application.Currently, IOC and TERI are working on an Indo- Australian
joint project to extend the scope of the technology to aquatic and
marine systems as India has a large coastal belt and numerous sea
ports that handle transportation of crude oil and petroleum products.
Mr K. Raghuramaiah, Chairman of Paradip Port Trust (PPT), on Tuesday
refuted the report that the sunken ship, "Black Rose", was spilling
huge quantities of furnace oil posing threat to the marine life in the
Bay of Bengal in and around Paradip. Large-scale spillage from the
ship was not possible for two reasons, Mr Raghuramaiah told Business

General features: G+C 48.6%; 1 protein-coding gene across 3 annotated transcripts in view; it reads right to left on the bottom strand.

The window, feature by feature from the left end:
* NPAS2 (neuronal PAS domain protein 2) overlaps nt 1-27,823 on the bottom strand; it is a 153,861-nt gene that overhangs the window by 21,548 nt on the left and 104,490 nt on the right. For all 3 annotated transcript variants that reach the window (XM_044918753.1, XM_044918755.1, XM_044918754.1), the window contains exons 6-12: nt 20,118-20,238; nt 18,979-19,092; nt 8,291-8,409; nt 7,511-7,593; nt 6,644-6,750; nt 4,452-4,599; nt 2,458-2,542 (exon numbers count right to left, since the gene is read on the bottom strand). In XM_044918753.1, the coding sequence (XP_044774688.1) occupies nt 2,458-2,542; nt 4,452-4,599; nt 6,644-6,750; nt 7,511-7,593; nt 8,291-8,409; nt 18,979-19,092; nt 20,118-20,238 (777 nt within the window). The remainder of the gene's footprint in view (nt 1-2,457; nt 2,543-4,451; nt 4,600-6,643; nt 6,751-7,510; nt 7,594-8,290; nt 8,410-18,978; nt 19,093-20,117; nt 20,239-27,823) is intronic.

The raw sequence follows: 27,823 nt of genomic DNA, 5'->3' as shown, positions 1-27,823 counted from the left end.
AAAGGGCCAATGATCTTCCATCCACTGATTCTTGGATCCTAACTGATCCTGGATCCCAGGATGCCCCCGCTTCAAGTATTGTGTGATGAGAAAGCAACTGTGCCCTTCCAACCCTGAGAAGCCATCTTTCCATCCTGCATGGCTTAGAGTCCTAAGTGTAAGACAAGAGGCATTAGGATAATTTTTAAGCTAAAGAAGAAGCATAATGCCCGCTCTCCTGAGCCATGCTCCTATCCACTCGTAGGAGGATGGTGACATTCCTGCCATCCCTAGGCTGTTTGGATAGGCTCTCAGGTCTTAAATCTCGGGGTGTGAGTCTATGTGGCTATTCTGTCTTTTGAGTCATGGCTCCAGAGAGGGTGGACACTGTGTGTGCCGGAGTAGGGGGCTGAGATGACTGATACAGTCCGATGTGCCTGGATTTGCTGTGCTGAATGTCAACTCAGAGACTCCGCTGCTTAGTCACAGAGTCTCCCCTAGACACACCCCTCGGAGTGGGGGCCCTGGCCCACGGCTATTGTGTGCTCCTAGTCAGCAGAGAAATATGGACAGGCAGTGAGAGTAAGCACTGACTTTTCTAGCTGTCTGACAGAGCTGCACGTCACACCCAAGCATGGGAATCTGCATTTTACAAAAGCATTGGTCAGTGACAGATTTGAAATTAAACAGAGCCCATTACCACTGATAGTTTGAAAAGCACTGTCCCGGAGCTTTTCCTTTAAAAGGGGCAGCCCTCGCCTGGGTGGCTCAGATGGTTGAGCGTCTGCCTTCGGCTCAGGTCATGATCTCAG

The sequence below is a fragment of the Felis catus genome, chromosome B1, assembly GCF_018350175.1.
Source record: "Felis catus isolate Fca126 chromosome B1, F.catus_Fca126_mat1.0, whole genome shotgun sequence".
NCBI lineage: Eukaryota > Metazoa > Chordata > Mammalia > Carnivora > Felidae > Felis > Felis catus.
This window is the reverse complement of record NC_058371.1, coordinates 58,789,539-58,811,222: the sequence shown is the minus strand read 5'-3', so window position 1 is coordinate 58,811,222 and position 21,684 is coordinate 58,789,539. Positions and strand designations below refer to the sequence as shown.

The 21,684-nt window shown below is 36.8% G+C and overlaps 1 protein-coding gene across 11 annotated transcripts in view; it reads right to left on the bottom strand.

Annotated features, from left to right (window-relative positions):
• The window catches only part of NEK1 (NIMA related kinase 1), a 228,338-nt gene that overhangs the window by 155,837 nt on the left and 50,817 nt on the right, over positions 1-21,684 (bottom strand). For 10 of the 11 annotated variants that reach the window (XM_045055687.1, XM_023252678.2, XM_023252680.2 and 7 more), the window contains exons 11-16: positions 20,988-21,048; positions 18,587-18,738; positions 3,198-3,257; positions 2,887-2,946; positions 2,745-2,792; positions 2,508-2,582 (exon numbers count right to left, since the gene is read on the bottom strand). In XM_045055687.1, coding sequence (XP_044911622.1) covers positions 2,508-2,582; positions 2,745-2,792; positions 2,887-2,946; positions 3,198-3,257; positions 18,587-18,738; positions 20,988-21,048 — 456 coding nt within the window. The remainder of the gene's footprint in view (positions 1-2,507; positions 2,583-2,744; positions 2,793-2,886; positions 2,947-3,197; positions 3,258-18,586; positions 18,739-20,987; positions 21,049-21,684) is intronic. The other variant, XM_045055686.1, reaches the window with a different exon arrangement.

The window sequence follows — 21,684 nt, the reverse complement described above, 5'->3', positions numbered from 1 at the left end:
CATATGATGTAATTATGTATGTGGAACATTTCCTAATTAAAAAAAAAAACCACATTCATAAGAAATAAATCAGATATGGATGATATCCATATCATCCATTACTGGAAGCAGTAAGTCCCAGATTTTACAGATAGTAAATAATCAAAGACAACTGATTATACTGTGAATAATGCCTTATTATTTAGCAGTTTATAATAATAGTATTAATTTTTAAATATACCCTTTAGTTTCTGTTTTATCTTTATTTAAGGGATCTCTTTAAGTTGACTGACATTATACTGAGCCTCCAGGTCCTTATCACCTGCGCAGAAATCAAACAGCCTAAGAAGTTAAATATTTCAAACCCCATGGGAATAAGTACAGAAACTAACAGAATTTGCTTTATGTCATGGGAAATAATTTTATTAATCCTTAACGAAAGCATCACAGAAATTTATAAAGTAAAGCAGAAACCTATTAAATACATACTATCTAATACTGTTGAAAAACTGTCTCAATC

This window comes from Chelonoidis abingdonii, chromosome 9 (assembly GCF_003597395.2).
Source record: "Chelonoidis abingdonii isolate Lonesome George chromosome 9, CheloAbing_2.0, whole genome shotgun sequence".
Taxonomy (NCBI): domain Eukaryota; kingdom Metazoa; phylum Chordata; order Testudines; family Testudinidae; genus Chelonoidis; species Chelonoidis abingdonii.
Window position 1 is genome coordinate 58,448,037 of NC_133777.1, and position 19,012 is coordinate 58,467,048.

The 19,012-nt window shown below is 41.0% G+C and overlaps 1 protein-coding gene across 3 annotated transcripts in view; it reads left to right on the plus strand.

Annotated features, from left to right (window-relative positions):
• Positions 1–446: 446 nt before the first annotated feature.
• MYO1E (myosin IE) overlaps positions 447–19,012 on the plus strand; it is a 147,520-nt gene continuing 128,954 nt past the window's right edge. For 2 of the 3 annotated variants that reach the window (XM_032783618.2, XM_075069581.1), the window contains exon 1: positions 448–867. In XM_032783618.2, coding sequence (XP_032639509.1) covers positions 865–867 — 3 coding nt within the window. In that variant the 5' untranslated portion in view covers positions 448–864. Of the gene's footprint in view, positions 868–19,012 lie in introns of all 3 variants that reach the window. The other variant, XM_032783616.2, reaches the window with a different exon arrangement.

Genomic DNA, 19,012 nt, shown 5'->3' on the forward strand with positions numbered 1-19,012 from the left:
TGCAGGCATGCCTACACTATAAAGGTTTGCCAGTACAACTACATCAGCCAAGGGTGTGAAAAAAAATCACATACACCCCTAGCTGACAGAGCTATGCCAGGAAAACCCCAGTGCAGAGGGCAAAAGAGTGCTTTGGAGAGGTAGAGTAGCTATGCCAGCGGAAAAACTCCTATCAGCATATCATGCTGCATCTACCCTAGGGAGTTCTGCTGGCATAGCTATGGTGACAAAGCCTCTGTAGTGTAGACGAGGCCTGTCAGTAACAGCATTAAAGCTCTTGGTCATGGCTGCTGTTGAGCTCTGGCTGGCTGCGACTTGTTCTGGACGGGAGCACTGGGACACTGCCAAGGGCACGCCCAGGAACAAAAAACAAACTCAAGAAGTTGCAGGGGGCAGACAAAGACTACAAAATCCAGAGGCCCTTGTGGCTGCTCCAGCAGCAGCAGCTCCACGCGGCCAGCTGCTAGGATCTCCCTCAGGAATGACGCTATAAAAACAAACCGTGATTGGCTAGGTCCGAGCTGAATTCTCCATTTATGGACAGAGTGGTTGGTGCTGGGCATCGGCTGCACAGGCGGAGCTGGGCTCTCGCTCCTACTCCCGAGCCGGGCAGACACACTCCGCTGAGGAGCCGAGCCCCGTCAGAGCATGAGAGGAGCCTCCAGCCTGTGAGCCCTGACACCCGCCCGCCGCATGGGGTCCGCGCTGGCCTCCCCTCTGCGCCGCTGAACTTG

Line over phone from Paradip. First, the bulk of the furnace oil of
the sunken ship, about 900 tonnes, was contained in three sealed
chambers ("fully secure double bottom tanks") which, the inspection
revealed, were intact and, therefore, with little chance of oil
leaking from there.
Next, the furnace oil stored in the chambers was in semi-solid
condition and would become liquid only after heating and, therefore,
the oozing of semi-solid oil from the sealed chambers was remote.The
PPT Chairman, however, did not rule out some spillage of furnace oil
and lube oil from the engine room in "negligible" quantity, but, as of
now, there was no sign of that oil surfacing and thus causing
problem."We have posted two vessels, one PPT's own and the other
belonging to the Coast Guard, in the area to keep 24-hour vigil on the
probable oil spill," he said pointing out that the vessels were
carrying necessary equipment, including "boomers" to tackle spill, if
"If there was some spillage, the port authorities could not help it,"